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2002 (Narrative date)

The Global Slavery Index 2018 estimates that on any given day there were nearly 8 million people living in modern slavery in India. The GSI 2018 reports an emerging trend in northeast India where organised trafficking syndicates operate along the open and unmanned international borders, duping or coercing young girls seeking employment outside their local area in to forced sexual exploitation. Many women and girls are lured with the promise of a good job but then forced in to sex work, with a 'conditioning' period involving violence, threats, debt bondage and rape. 

Sita was 11 years old when she was promised a job in Kaligoni by someone from her village. However, she was instead taken to Kolkata to a brothel and kept until her first menstruation, after which she was taken to Bombay and sold in to forced sexual exploitation. At the age of 15 Sita ran away back to Kolkata.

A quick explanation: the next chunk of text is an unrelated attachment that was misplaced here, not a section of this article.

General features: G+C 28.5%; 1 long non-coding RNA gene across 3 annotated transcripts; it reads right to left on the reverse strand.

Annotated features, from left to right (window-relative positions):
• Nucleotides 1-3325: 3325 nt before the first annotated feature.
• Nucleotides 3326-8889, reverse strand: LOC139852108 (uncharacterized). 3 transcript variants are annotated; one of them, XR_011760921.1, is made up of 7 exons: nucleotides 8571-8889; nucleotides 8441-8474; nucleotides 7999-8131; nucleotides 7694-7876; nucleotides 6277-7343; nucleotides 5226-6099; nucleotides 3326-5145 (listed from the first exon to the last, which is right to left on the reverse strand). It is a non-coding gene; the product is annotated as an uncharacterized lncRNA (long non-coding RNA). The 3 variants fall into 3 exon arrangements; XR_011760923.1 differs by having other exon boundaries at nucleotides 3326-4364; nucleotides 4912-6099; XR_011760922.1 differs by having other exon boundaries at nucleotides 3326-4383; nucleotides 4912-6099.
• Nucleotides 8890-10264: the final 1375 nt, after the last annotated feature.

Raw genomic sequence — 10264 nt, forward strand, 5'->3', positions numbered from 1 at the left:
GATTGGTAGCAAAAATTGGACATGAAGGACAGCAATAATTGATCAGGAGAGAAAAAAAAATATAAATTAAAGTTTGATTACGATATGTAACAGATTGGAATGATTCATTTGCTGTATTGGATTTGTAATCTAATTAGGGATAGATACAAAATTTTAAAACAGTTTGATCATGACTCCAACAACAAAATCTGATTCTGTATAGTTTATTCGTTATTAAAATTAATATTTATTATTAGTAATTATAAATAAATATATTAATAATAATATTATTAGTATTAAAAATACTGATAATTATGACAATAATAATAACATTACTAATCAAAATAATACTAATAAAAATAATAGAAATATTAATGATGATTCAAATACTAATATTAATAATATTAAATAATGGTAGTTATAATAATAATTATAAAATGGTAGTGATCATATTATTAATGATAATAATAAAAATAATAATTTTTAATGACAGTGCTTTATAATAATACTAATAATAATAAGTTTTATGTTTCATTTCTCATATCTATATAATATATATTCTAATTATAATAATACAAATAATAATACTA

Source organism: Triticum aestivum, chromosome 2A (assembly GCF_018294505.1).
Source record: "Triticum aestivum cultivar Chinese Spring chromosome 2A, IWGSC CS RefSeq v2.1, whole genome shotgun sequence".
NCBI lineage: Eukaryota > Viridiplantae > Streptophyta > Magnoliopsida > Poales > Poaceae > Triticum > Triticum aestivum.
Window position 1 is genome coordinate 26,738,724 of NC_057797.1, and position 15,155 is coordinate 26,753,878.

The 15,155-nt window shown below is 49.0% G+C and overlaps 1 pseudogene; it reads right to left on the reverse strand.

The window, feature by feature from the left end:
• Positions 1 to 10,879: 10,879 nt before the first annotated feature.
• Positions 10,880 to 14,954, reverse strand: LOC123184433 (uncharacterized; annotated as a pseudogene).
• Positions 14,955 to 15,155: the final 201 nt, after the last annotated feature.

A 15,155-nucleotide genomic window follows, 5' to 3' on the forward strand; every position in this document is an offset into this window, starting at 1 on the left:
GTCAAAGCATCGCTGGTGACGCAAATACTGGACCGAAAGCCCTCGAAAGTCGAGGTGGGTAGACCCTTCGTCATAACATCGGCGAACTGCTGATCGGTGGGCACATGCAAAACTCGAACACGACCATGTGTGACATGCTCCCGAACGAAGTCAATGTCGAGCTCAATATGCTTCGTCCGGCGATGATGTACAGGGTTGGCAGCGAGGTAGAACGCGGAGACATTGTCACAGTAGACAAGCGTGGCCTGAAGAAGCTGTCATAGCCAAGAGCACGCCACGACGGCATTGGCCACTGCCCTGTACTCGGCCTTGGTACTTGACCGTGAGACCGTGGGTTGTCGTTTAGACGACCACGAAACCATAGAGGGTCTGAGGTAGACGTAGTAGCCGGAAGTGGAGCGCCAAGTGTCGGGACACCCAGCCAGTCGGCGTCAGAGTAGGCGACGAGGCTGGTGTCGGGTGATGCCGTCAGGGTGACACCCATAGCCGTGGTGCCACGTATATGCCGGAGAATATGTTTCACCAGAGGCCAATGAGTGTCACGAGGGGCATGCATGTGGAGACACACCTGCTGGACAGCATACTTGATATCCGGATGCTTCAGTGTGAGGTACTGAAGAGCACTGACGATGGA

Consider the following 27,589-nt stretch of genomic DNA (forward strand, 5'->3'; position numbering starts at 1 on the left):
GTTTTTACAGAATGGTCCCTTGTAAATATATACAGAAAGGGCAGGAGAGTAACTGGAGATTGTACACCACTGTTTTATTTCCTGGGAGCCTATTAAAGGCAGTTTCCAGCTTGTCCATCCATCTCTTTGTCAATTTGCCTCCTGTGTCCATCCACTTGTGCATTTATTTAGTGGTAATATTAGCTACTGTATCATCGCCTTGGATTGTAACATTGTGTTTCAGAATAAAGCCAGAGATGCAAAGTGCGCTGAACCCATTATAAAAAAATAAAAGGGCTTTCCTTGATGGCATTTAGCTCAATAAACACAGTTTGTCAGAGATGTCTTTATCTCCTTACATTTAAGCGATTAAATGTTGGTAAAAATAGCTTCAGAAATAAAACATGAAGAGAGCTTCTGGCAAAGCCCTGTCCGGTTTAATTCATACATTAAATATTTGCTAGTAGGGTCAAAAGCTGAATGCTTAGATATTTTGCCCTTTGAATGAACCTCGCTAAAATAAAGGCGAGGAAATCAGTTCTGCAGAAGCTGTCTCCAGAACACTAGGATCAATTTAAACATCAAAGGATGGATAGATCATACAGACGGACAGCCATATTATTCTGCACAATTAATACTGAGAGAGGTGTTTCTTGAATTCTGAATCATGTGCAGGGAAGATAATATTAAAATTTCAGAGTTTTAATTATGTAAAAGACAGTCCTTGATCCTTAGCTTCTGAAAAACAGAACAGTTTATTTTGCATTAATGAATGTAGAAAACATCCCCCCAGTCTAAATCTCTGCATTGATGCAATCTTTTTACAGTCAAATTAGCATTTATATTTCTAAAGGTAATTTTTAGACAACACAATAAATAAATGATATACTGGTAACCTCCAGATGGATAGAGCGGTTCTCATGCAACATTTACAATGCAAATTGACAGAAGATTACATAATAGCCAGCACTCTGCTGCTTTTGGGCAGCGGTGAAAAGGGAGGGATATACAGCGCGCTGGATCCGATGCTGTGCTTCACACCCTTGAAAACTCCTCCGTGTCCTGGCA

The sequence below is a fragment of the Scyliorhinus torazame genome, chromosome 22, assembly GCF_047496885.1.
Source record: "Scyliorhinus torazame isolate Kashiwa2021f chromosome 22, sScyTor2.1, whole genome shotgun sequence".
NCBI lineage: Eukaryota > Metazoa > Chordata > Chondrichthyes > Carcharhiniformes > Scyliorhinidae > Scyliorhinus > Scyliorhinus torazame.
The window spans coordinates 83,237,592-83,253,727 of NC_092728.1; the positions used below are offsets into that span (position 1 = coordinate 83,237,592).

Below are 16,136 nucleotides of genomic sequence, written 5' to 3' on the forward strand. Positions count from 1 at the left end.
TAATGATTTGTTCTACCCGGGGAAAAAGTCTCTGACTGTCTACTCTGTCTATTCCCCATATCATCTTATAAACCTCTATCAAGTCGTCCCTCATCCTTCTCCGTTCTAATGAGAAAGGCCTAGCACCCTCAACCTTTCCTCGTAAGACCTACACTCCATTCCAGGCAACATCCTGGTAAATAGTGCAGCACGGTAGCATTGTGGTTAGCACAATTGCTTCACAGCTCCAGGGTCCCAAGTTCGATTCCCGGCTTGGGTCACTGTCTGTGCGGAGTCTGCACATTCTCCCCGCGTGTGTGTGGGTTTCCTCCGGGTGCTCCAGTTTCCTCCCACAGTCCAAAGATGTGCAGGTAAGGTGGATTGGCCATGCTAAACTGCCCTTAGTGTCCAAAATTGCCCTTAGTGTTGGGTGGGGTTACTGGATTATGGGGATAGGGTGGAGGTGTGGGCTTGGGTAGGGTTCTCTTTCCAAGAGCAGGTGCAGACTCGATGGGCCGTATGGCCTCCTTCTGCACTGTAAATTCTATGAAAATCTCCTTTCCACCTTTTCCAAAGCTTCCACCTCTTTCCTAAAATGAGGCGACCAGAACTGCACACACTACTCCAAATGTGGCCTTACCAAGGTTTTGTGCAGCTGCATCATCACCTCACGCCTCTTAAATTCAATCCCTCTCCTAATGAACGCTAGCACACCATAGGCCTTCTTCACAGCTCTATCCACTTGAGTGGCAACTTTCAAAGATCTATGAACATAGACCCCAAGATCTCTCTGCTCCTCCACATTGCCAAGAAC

A village brother promised to give me a job in Kaligonj but took me to Kolkata instead. He gave me to Rina Malkeen in Sonagachi. I was only 11½ years old and she kept me for one year with relatives outside the brothel. When I had my first menstruation, she took me to Bombay and sold me there to a malkeen.

Many foreigners came and, among them, many Arabs. They like little girls. One man from West Bengal especially liked me and he told the malkeen not to send other men to me. I had more free time as a result. My malkeen sent me to the market and I used to keep a few rupees for myself and deposit these with a shopkeeper.

Under our malkeen, there were 65 girls and I was the youngest. I could not speak Hindi. One day, the police raided our place. In court, I spoke Bangla and said I had come out of my own accord. I was quite tall and I looked older. I was returned to my malkeen.

When I was 15 years old, I fled with another girl. The malkeen took all the money my babu gave me, so I had nothing except what I had deposited with the shopkeeper. We went to the railway station and the shopkeeper bought our tickets for Kolkata. I went back to Rina Malkeen. I worked as an adiya for her for 2½ months but she did not keep the accounts properly, so I quarreled with her and moved with another malkeen.



Narrative located in the report ‘Beyond Boundaries: A Critical Look at Women Labour Migration and the Trafficking Within’ by Thérèse Blanchet provided courtesy of The Child Protection Hub